Working in the fishing department at Cabela’s has opened my eyes to how many folks need the help and guidance from those of us who take fishing serious.
A couple with two kids came in with two spinning outfits. The rigs were cheap and the reels too large. They didn’t have enough line, and one had the line threaded through the small hook keeper at the base of the rod.
“This thing just won’t cast very far,” the man said.
One reel had no switch to allow the owner to reverse the handle. It was just about worthless.
I know these folks left with the right equipment, but they need a mentor and a lot more advice and “hands-on” instruction than I can give during a short encounter.
Another guy came to me with new rod and reel in hand asking me to spool line. You buy the line and Cabela’s will remove the old line and spool the new — a free service, but you must buy the line. Anyhow, I asked the fellow if he intended to match that rod and reel. Indeed. Trouble was, the spinning reel would not work on the casting rod. He simply did not know.
Even I don’t have all the bases covered. I know little about catching catfish, walleye, northern pike or muskie. Same goes for fly fishing or deep sea pursuits.
Cabela’s had two “Kid’s Days” last weekend. Volunteering was a high school bass club with a couple of their pro mentors. On the backside of Cabela’s is a pond where the youth were given the opportunity to catch fish.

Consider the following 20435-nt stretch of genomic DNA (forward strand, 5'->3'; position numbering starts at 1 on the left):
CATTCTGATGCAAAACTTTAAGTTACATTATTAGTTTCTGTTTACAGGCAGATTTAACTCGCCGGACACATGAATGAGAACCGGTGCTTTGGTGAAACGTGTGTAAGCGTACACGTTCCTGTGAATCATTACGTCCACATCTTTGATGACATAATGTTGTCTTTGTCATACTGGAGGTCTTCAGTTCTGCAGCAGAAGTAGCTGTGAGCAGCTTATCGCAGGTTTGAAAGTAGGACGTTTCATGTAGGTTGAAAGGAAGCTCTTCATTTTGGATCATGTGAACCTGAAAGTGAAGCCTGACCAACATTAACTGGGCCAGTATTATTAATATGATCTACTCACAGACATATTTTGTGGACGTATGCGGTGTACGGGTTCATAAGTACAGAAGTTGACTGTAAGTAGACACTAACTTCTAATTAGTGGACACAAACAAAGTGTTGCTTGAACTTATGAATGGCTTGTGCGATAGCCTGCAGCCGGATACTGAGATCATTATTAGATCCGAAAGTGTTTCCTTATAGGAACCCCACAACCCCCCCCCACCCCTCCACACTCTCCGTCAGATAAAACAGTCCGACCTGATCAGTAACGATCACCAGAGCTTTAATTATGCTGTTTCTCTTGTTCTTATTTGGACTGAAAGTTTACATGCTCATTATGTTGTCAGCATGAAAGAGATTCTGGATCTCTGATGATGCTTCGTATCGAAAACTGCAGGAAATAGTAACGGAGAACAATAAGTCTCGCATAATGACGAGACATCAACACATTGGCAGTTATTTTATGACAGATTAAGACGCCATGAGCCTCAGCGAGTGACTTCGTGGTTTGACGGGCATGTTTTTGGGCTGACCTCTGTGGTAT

When one kid caught a fish, a volunteer would hand it to me. Another volunteer distracted the next kid so I could put the bluegill on his or her hook and cast it out. One fish was landed by three different kids.
The youngsters really get excited to see the stuffed animals and the large fish aquarium. The wolves, cougars and bears surely must expand their imaginations and inhabit their dreams.
I stopped a guy leaving the fishing department and told him “I can’t let you buy that.” He was going to Canada with buddies to fish for walleye and smallmouth bass with a too large spinning reel, fiberglass rod and 30-pound test line.
I demonstrate the sensitivity of a rod by having the customer touch the rod tip to my larynx while I speak. With a good graphite rod, they will feel the vibration in the handle.
“I’m going to show this trick to my friends,” the northbound angler said.
We found an outfit that would work, and I spooled the reel with Berkley braided line. We put back a couple of lures and chose others. I think the guy will catch a lot of fish.
I’ve learned that most people do not have a good understanding of how to spool a reel and tie knots. We had a guy just showing the kids and parents how to tie various knots.
Terminal tackle, lures for different applications; rods, reels, and line to match the varied baits and methods — all this is a daunting task for the novice.
The best advice I can give a beginner is to find a friend who fishes a lot and go with them. It is the responsibility of experienced anglers to share their knowledge. In fact, I have learned a lot from some of my customers.